Very Narrow Bridge

My novel, VERY NARROW BRIDGE, is available now at the Amazon Kindle Store. Please go directly to, check it out and read the favorable reviews. I hope you will consider purchasing the book ($4.99).

Above, click on the “Very Narrow Bridge” page for a book description, and on the “Videos” page for book trailer videos. Below, read the prologue of my novel. 


On the morning of February 11, 1969, a platoon from Alpha Company was about to cross the Da Krong River, thirteen kilometers from the Laotian border. Hidden in the thick brush on the riverbank were the soldiers of the 3rd Battalion of the 9th Marines, known throughout Vietnam as the “Walking Dead.” They waited impatiently to begin their sweep of the Southern Quang Tri Province, at the heart of Charlie’s backyard, eager to put in motion Phase III of Operation Dewey Canyon.

The air was serene and the water still, when the soldiers of the platoon began negotiating their way on a narrow, bamboo-made bridge. They walked in formation of two columns, on both sides of the bridge, stooped low with their rifles pointing outward. A young Lieutenant, walking ahead in the middle of the bridge, led the way. He moved slowly and carefully for a while, then stopped and knelt down, the platoon following his lead.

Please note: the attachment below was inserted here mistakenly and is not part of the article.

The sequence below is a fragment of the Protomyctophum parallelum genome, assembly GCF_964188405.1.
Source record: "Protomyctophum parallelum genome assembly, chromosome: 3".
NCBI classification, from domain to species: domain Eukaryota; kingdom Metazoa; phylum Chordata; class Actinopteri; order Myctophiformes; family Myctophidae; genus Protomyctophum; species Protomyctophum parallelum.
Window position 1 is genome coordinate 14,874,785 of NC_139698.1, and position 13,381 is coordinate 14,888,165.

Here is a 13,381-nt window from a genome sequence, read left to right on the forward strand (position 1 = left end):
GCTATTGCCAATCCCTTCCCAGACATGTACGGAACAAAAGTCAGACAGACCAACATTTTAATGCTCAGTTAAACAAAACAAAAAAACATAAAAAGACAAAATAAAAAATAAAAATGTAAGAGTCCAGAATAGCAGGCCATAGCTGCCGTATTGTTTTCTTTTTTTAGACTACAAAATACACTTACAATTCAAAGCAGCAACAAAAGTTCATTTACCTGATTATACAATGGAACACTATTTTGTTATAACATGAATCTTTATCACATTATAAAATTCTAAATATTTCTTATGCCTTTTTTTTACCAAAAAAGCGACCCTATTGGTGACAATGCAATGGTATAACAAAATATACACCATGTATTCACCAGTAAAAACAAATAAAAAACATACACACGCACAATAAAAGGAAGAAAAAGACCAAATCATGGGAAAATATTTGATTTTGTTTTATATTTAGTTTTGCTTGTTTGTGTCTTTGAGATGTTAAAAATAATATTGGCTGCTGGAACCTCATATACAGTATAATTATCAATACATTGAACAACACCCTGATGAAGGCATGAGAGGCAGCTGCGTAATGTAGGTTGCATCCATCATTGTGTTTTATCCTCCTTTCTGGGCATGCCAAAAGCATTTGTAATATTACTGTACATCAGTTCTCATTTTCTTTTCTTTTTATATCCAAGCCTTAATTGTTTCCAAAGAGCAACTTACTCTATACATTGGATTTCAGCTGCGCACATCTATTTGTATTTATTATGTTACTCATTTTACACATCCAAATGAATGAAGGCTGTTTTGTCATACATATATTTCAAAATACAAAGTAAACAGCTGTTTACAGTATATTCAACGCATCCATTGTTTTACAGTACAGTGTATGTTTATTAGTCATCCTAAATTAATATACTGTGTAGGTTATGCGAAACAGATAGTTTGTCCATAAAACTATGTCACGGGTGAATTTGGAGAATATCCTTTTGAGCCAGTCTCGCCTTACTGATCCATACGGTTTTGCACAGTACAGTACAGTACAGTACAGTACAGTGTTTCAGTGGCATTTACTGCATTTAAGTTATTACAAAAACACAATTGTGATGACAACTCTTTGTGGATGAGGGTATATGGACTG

The sun was invisible yet, though some light was penetrating through the thick morning fog, enabling the Lieutenant to see a few feet ahead of him. He got up and started walking again, signaling to his soldiers to do the same. All was clear.     

He took only three steps forward when a booby trap went off. It threw him up in the air as if he were a rag doll. A barrage of small-arms, machine-gun and mortar-fire burst from the surrounding mist. The bridge became a pitfall, where men fell wounded and dead. At the same time, a savage hail of mortar shells and rockets began to pour down on the battalion, flowing steadily from the other side of the river.  

The ambush by the North Vietnamese Army was so surprising, so meticulously executed by its soldiers, so deadly and disarming to the American troops, that in those early morning moments, the success of the Operation Dewey Canyon hung in the balance. 

Then a lone soldier managed somehow to escape the inferno on the bridge. He made his way back to the riverbank, miraculously, running low and in zigzags. When he reached his disarrayed battalion, whose soldiers were trying desperately to return fire at the unseen enemy, the lone soldier rushed to an ineffective escort machine-gun carrier. He opened the door of the vehicle, pulled the driver out and threw him to the ground. He jumped in and drove the machine-gun carrier down toward the river, while a few soldiers who were sitting inside jumped out and ran away. One soldier remained, however, sending rapid fire from his heavy machine-gun, fixed on top of the vehicle, at the enemy on the other side of the river.